Thin content is content that has very little value to offer to its readers. As search engines want to serve their users with high-quality information, thin content can actively impede a site’s performance in the search engine results pages (SERPs).
Before Google’s guidelines were in place, the search results were awash with many low-quality websites and thin content overly stuffed with keywords were commonplace at the of many SERPs. This created a genuinely poor experience for searchers so Google introduced the Panda algorithm in 2011 which pushed low-quality web pages further down the SERPs and resulted in a myriad of sites seeing a significant drop in traffic essentially overnight.
There are many examples of thin content, including:
Duplicate content: Sites that house multiple pages targeting the same keyword will often present content on each page which is very similar
Content that lacks depth: Content that only skims the surface of a subject, is unlikely to be viewed as something that will really satisfy user intent.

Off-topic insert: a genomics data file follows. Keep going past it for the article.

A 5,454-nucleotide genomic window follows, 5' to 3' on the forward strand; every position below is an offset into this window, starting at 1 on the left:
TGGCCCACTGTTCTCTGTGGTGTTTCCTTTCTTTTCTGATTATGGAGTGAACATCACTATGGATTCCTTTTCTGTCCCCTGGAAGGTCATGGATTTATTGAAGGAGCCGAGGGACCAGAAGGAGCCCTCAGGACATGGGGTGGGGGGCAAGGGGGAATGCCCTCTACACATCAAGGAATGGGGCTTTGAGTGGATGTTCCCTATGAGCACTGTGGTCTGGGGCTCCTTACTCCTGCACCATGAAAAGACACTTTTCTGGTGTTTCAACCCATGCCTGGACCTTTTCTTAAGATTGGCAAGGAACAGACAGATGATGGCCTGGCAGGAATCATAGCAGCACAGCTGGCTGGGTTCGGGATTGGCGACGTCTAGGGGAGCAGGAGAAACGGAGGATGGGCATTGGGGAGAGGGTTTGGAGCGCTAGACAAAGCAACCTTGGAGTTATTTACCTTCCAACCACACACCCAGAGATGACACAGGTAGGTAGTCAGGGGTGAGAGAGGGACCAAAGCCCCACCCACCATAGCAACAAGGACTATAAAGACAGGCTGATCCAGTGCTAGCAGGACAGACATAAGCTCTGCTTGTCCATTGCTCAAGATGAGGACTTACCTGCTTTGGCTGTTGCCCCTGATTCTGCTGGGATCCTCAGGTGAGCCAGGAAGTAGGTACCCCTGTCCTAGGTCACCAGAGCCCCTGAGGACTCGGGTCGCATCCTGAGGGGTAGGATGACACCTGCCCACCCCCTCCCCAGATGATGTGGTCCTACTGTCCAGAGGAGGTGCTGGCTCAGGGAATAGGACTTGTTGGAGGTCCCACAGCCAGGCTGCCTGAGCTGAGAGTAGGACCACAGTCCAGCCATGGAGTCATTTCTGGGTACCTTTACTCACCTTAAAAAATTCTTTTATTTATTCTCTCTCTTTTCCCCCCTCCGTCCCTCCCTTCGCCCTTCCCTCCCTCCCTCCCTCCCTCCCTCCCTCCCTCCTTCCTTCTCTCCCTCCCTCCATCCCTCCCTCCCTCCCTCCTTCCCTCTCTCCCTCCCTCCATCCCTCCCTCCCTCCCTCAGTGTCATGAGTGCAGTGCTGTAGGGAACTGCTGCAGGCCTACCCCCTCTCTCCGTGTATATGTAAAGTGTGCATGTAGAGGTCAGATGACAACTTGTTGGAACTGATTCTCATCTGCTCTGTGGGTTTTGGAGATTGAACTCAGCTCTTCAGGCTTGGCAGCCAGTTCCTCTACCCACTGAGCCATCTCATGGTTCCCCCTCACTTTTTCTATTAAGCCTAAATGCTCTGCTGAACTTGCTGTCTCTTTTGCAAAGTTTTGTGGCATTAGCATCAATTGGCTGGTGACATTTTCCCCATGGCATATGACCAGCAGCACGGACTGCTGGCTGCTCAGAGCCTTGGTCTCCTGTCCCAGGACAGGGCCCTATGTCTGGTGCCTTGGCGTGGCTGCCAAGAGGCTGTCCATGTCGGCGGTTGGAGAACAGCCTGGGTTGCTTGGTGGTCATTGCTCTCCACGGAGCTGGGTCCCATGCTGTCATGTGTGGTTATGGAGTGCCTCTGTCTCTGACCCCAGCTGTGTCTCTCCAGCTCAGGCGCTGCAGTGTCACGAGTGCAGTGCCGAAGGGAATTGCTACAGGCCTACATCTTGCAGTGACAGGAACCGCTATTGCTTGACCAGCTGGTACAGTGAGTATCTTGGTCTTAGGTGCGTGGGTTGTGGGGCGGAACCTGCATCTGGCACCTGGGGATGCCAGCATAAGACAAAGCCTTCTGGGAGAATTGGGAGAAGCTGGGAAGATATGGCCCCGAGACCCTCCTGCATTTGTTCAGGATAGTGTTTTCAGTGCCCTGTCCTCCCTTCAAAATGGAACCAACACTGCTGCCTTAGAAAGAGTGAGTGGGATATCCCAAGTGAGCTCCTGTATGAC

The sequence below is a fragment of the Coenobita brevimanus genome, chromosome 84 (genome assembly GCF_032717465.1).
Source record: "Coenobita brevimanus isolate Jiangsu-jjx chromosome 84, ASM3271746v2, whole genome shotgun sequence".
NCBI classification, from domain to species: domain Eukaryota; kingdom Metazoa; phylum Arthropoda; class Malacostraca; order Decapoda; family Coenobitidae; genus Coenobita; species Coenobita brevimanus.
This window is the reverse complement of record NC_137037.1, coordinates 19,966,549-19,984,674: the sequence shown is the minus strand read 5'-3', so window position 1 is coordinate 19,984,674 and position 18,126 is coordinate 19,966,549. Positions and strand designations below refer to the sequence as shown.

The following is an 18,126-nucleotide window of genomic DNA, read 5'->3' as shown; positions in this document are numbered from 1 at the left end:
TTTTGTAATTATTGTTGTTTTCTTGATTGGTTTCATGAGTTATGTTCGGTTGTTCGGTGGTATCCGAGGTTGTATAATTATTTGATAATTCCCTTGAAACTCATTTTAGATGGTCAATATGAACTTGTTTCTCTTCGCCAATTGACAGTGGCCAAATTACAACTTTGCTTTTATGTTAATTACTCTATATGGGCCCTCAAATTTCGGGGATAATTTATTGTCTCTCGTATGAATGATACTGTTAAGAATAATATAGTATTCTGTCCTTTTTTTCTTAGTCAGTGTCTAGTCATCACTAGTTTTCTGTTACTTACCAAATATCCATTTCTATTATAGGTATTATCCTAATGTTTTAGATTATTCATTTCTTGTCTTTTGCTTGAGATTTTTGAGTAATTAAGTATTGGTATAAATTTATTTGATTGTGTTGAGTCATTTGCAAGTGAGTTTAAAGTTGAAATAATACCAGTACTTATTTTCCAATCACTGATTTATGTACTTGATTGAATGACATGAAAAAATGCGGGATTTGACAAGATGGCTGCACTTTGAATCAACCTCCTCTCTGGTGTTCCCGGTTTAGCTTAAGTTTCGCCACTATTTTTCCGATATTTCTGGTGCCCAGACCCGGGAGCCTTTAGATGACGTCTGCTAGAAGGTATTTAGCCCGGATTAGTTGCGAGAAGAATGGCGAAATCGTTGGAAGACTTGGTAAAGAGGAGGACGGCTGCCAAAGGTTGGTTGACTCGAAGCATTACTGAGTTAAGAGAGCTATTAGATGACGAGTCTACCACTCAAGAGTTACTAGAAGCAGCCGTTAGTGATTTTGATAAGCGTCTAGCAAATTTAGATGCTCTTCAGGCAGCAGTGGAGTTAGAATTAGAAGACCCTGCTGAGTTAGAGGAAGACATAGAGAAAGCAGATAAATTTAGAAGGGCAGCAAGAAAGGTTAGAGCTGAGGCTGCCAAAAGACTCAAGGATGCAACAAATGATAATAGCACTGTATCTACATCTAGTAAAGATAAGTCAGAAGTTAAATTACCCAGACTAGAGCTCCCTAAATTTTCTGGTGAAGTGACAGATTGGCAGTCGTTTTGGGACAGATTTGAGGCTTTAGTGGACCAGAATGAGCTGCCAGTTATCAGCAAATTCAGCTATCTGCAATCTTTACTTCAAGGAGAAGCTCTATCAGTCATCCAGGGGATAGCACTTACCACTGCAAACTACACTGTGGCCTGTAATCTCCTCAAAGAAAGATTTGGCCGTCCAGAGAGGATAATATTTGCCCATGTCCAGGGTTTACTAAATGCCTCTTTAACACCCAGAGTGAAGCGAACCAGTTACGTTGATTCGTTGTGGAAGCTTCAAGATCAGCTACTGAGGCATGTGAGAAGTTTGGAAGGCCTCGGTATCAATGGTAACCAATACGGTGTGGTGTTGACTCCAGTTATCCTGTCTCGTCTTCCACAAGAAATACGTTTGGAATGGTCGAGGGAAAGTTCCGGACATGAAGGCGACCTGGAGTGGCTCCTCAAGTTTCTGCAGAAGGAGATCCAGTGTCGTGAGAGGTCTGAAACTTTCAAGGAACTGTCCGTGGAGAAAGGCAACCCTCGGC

Doorway pages: Doorway pages do nothing more than redirect searches to affiliate sites and/or those which contain less-valuable content.
Sparse author, tag or category pages: Sites that house numerous author, tag or category pages that only contain a single posts are likely to be penalised for thin content. It is advisable to no-index pages like this.
Thin content can be detrimental because it impacts the number of high-quality backlinks that a site can earn, as well as increasing bounce rate. Thin content can also be a sign of duplicate or repetitive content which can lead to keyword cannibalisation.
Although it may be tempting to simply remove thin content altogether, Google actively recommends taking steps to improve it in line with best practice guidelines. If content can’t be improved or is targeting irrelevant keywords, removal is often the best course of action.